Crit­ics of the mea­sures point out that teen smok­ing rates are al­ready de­clin­ing. A CDC re­port says rates of teen smok­ing dropped by 15.8 per­cent from 2011 to 2016 and va­p­ing rates dropped for the first time last year.

A 2015 In­sti­tute of Medicine study found that the Need­ham ex­am­ple had no base­line data and that there are “no pub­lished data on th­ese out­comes,” ac­cord­ing to Rea­son.org.

Ad­vo­cates of rais­ing the le­gal sales age point to long-term cost sav­ings on health care from hav­ing fewer adult smok­ers, but fis­cal fore­casts for Maine, New Jersey and Ore­gon es­ti­mate that the bud­gets will lose mil­lions of dol­lars in the short run be­cause they will have less tax rev­enue from to­bacco sales.

“[C]loser scru­tiny sug­gests that th­ese prom­ises are spec­u­la­tive at best — and that the im­me­di­ate fis­cal con­se­quences of the change will put more strain, not less, on bud­gets,” Chris­tian Britschgi, as­sis­tant ed­i­tor at Rea­son, said in a July 25 anal­y­sis.

Re­searchers at the Cato In­sti­tute and the Democ­racy In­sti­tute ar­gued dur­ing the 2013 New York City de­bate that none of the ev­i­dence on why teens take up smok­ing re­lated to the le­gal buy­ing age.

They cited a ground­break­ing 1992 Bri­tish study, “Why Chil­dren Start Smok­ing Cig­a­rettes,” that listed fac­tors such as peer pres­sure, hav­ing par­ents or sib­lings who smoke, liv­ing with a sin­gle par­ent, and drop­ping out of school by 16.

The re­searchers said most teen smok­ers “ex­per­i­ment with sin­gle cig­a­rettes, not pack­aged cig­a­rettes. They be­come smok­ers long be­fore they ever buy a pack. A teen’s first pur­chase de­ci­sion isn’t about be­com­ing a smoker, but rather about which brand to smoke.”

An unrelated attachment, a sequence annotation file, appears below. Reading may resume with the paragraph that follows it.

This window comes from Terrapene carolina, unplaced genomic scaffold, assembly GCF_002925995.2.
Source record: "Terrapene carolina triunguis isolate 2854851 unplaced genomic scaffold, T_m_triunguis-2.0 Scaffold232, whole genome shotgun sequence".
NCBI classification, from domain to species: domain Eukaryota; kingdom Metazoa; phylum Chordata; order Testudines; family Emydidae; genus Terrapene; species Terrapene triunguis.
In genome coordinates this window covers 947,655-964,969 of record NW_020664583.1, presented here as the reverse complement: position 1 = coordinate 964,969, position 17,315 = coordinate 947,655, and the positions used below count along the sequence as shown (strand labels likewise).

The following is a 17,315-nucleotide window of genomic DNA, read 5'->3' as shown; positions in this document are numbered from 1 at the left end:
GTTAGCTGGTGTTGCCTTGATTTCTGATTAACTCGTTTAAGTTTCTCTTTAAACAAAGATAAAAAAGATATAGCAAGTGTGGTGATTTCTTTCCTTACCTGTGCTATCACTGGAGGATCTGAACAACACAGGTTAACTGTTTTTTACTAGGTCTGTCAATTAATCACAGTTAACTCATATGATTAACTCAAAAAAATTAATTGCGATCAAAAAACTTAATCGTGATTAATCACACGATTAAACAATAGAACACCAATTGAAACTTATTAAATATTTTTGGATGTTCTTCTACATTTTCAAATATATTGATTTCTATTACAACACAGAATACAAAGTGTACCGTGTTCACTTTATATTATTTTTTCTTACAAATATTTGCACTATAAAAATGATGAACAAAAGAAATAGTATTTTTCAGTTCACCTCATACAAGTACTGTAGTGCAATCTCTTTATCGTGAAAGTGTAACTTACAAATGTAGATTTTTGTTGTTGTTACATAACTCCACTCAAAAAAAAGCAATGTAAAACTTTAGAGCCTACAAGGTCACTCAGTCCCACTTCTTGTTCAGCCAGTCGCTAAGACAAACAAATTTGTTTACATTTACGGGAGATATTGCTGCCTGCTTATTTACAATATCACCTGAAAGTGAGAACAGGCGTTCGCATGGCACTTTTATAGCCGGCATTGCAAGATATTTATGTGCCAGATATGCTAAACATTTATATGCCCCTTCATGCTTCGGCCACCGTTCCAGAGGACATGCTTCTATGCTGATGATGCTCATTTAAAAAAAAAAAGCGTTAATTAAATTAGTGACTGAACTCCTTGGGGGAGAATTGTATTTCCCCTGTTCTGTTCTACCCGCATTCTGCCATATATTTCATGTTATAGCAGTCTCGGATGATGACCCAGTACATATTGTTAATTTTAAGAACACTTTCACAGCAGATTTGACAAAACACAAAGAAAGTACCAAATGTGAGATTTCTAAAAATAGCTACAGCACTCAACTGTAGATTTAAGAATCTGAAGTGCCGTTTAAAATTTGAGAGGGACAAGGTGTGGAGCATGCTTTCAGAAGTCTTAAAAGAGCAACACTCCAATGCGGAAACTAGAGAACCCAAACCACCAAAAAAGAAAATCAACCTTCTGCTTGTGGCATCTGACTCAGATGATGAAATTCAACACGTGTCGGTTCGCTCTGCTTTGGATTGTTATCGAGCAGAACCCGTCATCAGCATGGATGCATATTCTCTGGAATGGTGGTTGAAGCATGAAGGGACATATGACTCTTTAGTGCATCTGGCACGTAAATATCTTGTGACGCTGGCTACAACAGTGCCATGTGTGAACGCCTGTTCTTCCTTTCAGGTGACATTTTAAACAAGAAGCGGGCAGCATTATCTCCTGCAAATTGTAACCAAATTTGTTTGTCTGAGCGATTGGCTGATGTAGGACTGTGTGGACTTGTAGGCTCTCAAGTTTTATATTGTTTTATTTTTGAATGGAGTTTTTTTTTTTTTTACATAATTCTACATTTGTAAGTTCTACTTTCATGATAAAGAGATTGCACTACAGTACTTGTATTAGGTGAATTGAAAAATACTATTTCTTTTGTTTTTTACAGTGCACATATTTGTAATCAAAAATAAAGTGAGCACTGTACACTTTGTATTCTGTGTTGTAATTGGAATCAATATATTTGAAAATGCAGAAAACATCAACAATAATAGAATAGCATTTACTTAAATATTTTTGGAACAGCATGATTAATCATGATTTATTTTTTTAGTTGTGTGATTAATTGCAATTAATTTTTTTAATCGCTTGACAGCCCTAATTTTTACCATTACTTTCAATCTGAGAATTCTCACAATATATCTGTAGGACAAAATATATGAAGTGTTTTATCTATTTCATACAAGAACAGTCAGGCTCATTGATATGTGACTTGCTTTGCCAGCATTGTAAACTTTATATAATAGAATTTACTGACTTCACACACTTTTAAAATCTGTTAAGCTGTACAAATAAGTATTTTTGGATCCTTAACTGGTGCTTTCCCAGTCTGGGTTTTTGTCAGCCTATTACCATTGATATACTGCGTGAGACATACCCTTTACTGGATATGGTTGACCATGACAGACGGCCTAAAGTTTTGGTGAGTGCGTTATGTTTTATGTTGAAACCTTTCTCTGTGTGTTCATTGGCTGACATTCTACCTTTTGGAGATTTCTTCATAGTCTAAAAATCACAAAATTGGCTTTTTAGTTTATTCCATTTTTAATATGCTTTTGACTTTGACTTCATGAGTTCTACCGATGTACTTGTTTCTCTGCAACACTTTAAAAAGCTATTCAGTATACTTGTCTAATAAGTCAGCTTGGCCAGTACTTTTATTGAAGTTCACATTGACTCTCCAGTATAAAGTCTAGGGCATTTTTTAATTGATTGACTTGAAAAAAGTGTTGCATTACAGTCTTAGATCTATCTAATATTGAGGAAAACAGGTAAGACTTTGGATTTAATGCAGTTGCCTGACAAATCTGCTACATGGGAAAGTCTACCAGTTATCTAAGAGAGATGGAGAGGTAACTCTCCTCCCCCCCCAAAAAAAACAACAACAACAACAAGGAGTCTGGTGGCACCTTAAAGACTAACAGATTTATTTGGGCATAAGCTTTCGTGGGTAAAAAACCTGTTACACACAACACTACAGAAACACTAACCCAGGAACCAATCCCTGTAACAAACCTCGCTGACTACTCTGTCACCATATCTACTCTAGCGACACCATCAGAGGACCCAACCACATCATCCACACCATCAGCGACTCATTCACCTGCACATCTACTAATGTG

Sim­i­lar bills in­tro­duced this year in 10 states ei­ther were de­feated or died be­fore the end of the leg­isla­tive ses­sion, ac­cord­ing to the Na­tional As­so­ci­a­tion of To­bacco Out­lets.

Ore­gon House Rep. Cedric Hayden, a Repub­li­can, said in a state­ment that he voted against rais­ing the to­bacco pur­chas­ing age over a host of con­cerns, in­clud­ing doubts about the mea­sure’s ef­fi­cacy, cut­backs to state pro­grams from the loss of ex­cise tax rev­enue and the hit to jobs from small busi­nesses forced to lay off work­ers younger than 21.

The fo­cus should be on ed­u­ca­tion, not “puni­tive ci­ta­tion,” said Mr. Hayden, a den­tist.

Un­der the Ore­gon law, which takes ef­fect Jan. 1, fines will be levied against ven­dors, not buy­ers, start­ing at $50 and climb­ing to $1,000 af­ter mul­ti­ple of­fenses.

State Rep. Paul Davis, the Maine Repub­li­can who spon­sored the to­bacco bill, wasn’t con­vinced by the gov­er­nor’s ar­gu­ment about 18-year-olds be­ing able to serve in the mil­i­tary but not be­ing able to buy cig­a­rettes.

“Peo­ple who join the mil­i­tary don’t have 15-year-old kids fol­low­ing them around and be­ing im­pressed by their ac­tions,” Mr. Davis told WTMW-TV. “It’s about the avail­abil­ity of cig­a­rettes in schools.”

AS­SO­CI­ATED PRESS

Hawaii be­came the first state to raise the min­i­mum le­gal sales age for to­bacco prod­ucts in June 2015, fol­lowed by Cal­i­for­nia in May 2016.